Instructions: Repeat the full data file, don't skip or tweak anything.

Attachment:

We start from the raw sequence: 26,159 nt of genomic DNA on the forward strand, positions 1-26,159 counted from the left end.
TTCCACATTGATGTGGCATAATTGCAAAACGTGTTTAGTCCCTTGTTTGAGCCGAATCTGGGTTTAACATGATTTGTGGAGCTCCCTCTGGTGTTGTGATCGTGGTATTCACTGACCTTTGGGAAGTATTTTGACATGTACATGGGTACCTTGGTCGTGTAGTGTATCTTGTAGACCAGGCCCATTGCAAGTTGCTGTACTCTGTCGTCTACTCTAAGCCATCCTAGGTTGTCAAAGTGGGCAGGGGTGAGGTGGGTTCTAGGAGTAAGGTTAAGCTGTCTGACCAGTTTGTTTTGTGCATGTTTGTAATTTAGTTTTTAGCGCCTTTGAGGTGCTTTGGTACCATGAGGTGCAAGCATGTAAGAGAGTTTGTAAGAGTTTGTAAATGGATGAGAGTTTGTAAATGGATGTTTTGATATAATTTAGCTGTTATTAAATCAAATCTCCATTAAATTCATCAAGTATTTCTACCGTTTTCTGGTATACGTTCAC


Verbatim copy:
We start from the raw sequence: 26,159 nt of genomic DNA on the forward strand, positions 1-26,159 counted from the left end.
TTCCACATTGATGTGGCATAATTGCAAAACGTGTTTAGTCCCTTGTTTGAGCCGAATCTGGGTTTAACATGATTTGTGGAGCTCCCTCTGGTGTTGTGATCGTGGTATTCACTGACCTTTGGGAAGTATTTTGACATGTACATGGGTACCTTGGTCGTGTAGTGTATCTTGTAGACCAGGCCCATTGCAAGTTGCTGTACTCTGTCGTCTACTCTAAGCCATCCTAGGTTGTCAAAGTGGGCAGGGGTGAGGTGGGTTCTAGGAGTAAGGTTAAGCTGTCTGACCAGTTTGTTTTGTGCATGTTTGTAATTTAGTTTTTAGCGCCTTTGAGGTGCTTTGGTACCATGAGGTGCAAGCATGTAAGAGAGTTTGTAAGAGTTTGTAAATGGATGAGAGTTTGTAAATGGATGTTTTGATATAATTTAGCTGTTATTAAATCAAATCTCCATTAAATTCATCAAGTATTTCTACCGTTTTCTGGTATACGTTCAC